Here is a response to my very recent post “Evangelicals Hopes for a Conservative Supreme Court Rest in the Hands of Someone Nearly Incapable of Telling the Truth.”
Voting on prospective Supreme Court nominees is a bit of a Hail Mary pass in several ways. First, as you note, there’s the question of will the president come through? (Conservatives weren’t too thrilled with Harriet Meiers, eg, and if the appointment had come earlier in the Bush administration, they may have gotten her.)
Second, will the justices actually deliver what conservatives want? Chief Justice Roberts is persona non grata with conservatives ever since the ACA decision. Scalia authored Smith, which has caused all kinds of headaches.
The record on abortion and homosexuality is even dodgier. Roe v Wade was authored by a Republican appointee, and 5 of the 7 justices in the majority were appointed by Republicans. Lawrence, which struck down state laws enforcing moral norms, was also authored by a Republican appointee, and 4 of the 6 justices voting in the majority were appointed by Republicans. Obergefell also was authored by a Republican appointee.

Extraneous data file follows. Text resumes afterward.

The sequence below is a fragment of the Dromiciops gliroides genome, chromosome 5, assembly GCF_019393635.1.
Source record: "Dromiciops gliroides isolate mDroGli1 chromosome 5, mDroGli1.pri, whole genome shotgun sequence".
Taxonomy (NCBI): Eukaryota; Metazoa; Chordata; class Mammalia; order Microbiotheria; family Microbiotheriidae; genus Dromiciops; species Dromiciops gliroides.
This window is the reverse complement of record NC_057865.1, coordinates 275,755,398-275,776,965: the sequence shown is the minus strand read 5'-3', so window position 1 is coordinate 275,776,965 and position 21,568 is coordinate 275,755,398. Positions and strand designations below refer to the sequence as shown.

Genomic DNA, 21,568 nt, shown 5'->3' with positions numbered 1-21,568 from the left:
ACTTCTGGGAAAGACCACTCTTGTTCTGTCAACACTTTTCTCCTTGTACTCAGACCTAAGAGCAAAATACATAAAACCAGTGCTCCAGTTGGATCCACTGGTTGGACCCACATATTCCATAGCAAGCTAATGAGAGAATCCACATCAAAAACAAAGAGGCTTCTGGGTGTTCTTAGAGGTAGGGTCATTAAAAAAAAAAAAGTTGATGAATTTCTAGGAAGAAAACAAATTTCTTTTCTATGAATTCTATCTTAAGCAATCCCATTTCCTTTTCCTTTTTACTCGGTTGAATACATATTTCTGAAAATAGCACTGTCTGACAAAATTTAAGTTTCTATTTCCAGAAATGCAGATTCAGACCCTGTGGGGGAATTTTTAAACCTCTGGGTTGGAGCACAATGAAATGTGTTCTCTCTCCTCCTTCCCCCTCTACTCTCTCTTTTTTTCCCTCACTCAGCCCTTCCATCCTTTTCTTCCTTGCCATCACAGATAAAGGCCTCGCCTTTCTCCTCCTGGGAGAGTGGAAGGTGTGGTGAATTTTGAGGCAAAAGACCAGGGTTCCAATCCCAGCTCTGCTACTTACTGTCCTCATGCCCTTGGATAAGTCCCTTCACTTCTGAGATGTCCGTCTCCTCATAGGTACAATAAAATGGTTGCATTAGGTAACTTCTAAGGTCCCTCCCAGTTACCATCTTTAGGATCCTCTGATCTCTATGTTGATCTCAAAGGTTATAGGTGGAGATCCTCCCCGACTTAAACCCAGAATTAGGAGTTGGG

That doesn’t mean it isn’t a rational choice to vote for whoever the Republican candidate is, in the hopes that he or she might appoint satisfactory judges (and in the fear a Democrat won’t–though 100% of Clinton’s and Obama’s appointees voted in the majority on Hosanna-Tabor, the most critical religious freedom case in a generation).
But, given the spotty track record, the idea that it is mandatory or obligatory for Christians to do so seems questionable in the extreme. Especially so when so many other things about the candidates are decidedly not equal.